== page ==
It was March 12. A normal school day.

Then all hell broke loose.

The baseball team's opponent, a public school just a few miles down the street, called to say their superintendent had ordered them to cancel. All extra curricular activities were canceled. Our team still had practice.

At the Arts Festival that evening, I got to see several of my students. Many of them came up to hug me. Our principal was dressed in a Maui (from Moana) costume. But people talked about little else. It was a game of dominoes as things began to shut down -- schools, colleges, businesses, communities. One plant worker told us he had heard that the local plants would be shutting its workers inside for weeks at a time.

Things were getting scarier.

On Friday, the Coach still had a game scheduled. But the team was on the bus headed our way when their Superintendent ordered them to turn around. Cancel everything, he said.

Our team still managed to sneak in a double header on March 14 at Loranger. It would be the last for quite some time.

Everything shut down after that. All schools. All games. All practices. The NBA. The NHL. MLB. All of it. No gatherings of more than 50 people. That later changed to 10. Lora's college (and all of the others) canceled in-person classes. She came home. Church services. Government meetings. Proms. Graduations. Class trips.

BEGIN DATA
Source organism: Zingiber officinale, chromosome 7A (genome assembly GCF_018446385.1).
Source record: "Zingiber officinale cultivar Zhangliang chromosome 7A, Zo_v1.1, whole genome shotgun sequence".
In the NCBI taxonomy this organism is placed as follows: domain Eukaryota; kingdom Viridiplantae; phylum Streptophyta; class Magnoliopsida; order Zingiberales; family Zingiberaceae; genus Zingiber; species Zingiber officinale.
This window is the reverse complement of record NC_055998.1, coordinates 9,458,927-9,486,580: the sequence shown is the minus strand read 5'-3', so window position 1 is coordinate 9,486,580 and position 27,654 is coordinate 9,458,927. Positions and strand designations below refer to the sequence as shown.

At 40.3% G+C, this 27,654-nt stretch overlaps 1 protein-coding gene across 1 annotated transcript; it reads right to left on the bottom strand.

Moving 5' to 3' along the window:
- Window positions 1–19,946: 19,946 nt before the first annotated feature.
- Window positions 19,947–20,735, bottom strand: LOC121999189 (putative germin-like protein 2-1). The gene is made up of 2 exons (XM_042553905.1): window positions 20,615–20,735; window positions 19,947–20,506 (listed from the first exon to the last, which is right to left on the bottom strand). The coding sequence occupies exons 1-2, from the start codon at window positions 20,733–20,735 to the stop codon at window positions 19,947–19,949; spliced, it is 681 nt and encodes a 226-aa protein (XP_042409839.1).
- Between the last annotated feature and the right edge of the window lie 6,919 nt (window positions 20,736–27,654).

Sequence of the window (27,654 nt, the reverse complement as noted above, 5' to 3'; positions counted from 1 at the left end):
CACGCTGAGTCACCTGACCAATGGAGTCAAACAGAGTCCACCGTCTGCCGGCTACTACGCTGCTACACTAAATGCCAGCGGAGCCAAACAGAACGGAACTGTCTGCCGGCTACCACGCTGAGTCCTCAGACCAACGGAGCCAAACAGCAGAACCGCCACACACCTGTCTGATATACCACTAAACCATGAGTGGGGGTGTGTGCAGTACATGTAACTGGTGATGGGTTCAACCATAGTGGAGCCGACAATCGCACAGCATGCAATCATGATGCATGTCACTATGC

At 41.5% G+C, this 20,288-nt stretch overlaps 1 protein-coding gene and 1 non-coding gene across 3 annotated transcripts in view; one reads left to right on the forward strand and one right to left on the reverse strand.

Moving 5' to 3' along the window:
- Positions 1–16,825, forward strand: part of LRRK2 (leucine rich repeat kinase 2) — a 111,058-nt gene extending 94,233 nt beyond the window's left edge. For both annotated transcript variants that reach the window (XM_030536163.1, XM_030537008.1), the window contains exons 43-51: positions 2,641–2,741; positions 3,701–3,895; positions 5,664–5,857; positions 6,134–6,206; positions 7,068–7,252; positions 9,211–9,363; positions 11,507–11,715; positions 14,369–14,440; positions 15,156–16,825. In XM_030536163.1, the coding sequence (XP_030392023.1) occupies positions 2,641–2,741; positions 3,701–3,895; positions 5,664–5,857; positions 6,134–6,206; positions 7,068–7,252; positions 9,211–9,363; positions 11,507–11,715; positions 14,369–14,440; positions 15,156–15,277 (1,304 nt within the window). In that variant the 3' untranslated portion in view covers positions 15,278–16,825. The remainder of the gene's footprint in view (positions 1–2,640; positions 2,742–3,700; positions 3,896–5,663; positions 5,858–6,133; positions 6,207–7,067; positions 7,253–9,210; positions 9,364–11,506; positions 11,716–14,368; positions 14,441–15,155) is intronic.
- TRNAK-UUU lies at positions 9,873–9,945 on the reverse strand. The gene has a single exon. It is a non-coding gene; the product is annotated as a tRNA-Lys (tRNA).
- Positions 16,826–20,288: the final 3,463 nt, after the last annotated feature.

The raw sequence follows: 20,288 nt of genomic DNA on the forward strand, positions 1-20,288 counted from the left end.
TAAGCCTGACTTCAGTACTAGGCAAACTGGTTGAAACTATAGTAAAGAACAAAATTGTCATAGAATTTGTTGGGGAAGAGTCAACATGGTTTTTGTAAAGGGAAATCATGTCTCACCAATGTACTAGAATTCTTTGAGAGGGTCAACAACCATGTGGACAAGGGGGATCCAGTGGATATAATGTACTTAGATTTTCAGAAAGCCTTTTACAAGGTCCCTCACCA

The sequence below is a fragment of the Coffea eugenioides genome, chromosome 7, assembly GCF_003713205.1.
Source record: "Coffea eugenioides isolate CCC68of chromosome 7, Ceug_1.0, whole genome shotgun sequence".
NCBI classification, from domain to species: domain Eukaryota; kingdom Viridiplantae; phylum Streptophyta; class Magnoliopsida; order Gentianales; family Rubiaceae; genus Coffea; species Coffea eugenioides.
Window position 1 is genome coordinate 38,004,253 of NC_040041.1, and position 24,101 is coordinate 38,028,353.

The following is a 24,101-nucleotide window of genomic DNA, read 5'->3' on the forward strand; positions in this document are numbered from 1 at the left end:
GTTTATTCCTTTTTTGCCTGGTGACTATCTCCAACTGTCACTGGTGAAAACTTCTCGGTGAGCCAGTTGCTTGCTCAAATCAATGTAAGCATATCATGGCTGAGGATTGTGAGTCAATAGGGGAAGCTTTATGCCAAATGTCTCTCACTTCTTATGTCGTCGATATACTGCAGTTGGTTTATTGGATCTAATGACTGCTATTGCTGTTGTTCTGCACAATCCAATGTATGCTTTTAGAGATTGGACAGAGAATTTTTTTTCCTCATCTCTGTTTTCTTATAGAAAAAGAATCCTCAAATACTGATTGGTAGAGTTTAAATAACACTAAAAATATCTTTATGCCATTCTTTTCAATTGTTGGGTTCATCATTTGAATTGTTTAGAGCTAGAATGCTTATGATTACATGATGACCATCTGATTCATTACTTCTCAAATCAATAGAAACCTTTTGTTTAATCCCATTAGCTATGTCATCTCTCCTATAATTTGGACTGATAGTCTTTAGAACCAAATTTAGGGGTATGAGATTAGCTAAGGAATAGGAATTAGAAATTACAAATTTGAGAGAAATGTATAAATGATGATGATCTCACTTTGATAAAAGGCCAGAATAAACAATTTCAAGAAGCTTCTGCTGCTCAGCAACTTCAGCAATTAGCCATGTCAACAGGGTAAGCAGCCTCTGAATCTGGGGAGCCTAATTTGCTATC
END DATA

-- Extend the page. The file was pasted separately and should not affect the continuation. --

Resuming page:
Poof.

Most government officials urged people to stay home. "Social distancing" they call it. Stay at least 6 feet apart and, most importantly, WASH YOUR HANDS.

So what did we do? We ran to Walmart and bought every bottle of water and every roll of toilet paper we could find. (Not us.... in fact, I'm starting to get a little worried about our toilet paper situation.) And some youngsters ran to the beach. (Not us, but only because I don't have a beach house -- YET!)

No, but we did start fixing up the back yard and the pool. We hired a youngster with a machete to come cut down the frost-bitten banana trees and clear it all out. I put up some new lights on the trees. Made lemonade out of our lemons.

No one knows what will happen next. Today some cities, including New Orleans, ordered people to just stay the hell home. NOLA has become a serious hub for the virus with more than its share of infections. Officials are trying to stop the spread and people just aren't listening. Today they got LSU coach Ed Orgeron out to try and stop the madness.

But people aren't listening. They're acting like my 6th graders just before the bell rings.

I'm also trying to figure out how to do this online learning thing. I spent all of today writing assignments for my 6th and 7th grade English students, including trying to figure out how they're going to turn things in. How am I going to grade it all?

Meanwhile, my husband is downstairs with the sniffles and a sore throat -- universally the first sign of the virus.

These are scary times indeed.